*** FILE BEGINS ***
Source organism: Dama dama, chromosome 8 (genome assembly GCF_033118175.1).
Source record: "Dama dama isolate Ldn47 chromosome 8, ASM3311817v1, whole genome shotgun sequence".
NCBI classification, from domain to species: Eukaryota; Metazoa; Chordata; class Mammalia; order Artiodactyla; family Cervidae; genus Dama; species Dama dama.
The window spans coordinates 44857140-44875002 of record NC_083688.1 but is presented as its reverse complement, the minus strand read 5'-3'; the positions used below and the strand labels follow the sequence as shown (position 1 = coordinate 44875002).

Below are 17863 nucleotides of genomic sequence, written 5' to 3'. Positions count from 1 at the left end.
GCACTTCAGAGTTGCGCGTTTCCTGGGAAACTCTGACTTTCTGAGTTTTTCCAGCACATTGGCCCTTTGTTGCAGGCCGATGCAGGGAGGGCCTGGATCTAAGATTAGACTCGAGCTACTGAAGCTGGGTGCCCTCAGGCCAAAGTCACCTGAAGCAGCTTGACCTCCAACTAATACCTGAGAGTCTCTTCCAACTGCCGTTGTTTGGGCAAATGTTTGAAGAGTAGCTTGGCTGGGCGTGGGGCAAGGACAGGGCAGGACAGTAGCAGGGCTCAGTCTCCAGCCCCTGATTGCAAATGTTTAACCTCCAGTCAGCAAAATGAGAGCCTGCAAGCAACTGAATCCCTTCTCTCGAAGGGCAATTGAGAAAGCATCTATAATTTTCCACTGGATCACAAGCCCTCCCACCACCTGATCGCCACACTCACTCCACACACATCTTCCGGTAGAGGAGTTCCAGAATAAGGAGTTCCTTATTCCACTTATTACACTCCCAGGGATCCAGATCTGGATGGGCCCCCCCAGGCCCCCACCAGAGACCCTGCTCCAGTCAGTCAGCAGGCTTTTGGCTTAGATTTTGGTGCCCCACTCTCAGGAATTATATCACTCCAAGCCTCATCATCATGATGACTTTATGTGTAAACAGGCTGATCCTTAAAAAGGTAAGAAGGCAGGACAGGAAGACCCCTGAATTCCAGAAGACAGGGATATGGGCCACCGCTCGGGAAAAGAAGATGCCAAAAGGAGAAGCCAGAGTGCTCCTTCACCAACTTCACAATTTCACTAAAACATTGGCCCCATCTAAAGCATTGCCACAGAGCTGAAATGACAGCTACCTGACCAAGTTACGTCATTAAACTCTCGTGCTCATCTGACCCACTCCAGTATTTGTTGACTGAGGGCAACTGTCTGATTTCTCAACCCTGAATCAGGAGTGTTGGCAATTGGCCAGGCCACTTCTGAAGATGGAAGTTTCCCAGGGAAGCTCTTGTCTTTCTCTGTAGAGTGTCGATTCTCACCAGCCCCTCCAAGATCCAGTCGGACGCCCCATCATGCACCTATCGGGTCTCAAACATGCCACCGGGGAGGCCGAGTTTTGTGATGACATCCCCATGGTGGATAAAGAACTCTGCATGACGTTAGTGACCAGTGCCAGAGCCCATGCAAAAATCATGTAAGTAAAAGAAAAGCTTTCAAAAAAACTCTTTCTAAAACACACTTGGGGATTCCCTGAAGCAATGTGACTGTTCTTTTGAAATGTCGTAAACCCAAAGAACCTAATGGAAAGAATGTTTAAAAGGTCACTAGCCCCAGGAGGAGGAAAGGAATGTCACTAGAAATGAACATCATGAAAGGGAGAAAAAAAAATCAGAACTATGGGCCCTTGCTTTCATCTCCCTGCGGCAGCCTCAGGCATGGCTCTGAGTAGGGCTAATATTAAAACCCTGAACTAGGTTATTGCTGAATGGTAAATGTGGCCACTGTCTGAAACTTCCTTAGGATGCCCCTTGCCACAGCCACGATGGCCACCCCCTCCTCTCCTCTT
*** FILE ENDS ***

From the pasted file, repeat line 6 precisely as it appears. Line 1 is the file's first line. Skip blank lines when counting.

GCACTTCAGAGTTGCGCGTTTCCTGGGAAACTCTGACTTTCTGAGTTTTTCCAGCACATTGGCCCTTTGTTGCAGGCCGATGCAGGGAGGGCCTGGATCTAAGATTAGACTCGAGCTACTGAAGCTGGGTGCCCTCAGGCCAAAGTCACCTGAAGCAGCTTGACCTCCAACTAATACCTGAGAGTCTCTTCCAACTGCCGTTGTTTGGGCAAATGTTTGAAGAGTAGCTTGGCTGGGCGTGGGGCAAGGACAGGGCAGGACAGTAGCAGGGCTCAGTCTCCAGCCCCTGATTGCAAATGTTTAACCTCCAGTCAGCAAAATGAGAGCCTGCAAGCAACTGAATCCCTTCTCTCGAAGGGCAATTGAGAAAGCATCTATAATTTTCCACTGGATCACAAGCCCTCCCACCACCTGATCGCCACACTCACTCCACACACATCTTCCGGTAGAGGAGTTCCAGAATAAGGAGTTCCTTATTCCACTTATTACACTCCCAGGGATCCAGATCTGGATGGGCCCCCCCAGGCCCCCACCAGAGACCCTGCTCCAGTCAGTCAGCAGGCTTTTGGCTTAGATTTTGGTGCCCCACTCTCAGGAATTATATCACTCCAAGCCTCATCATCATGATGACTTTATGTGTAAACAGGCTGATCCTTAAAAAGGTAAGAAGGCAGGACAGGAAGACCCCTGAATTCCAGAAGACAGGGATATGGGCCACCGCTCGGGAAAAGAAGATGCCAAAAGGAGAAGCCAGAGTGCTCCTTCACCAACTTCACAATTTCACTAAAACATTGGCCCCATCTAAAGCATTGCCACAGAGCTGAAATGACAGCTACCTGACCAAGTTACGTCATTAAACTCTCGTGCTCATCTGACCCACTCCAGTATTTGTTGACTGAGGGCAACTGTCTGATTTCTCAACCCTGAATCAGGAGTGTTGGCAATTGGCCAGGCCACTTCTGAAGATGGAAGTTTCCCAGGGAAGCTCTTGTCTTTCTCTGTAGAGTGTCGATTCTCACCAGCCCCTCCAAGATCCAGTCGGACGCCCCATCATGCACCTATCGGGTCTCAAACATGCCACCGGGGAGGCCGAGTTTTGTGATGACATCCCCATGGTGGATAAAGAACTCTGCATGACGTTAGTGACCAGTGCCAGAGCCCATGCAAAAATCATGTAAGTAAAAGAAAAGCTTTCAAAAAAACTCTTTCTAAAACACACTTGGGGATTCCCTGAAGCAATGTGACTGTTCTTTTGAAATGTCGTAAACCCAAAGAACCTAATGGAAAGAATGTTTAAAAGGTCACTAGCCCCAGGAGGAGGAAAGGAATGTCACTAGAAATGAACATCATGAAAGGGAGAAAAAAAAATCAGAACTATGGGCCCTTGCTTTCATCTCCCTGCGGCAGCCTCAGGCATGGCTCTGAGTAGGGCTAATATTAAAACCCTGAACTAGGTTATTGCTGAATGGTAAATGTGGCCACTGTCTGAAACTTCCTTAGGATGCCCCTTGCCACAGCCACGATGGCCACCCCCTCCTCTCCTCTT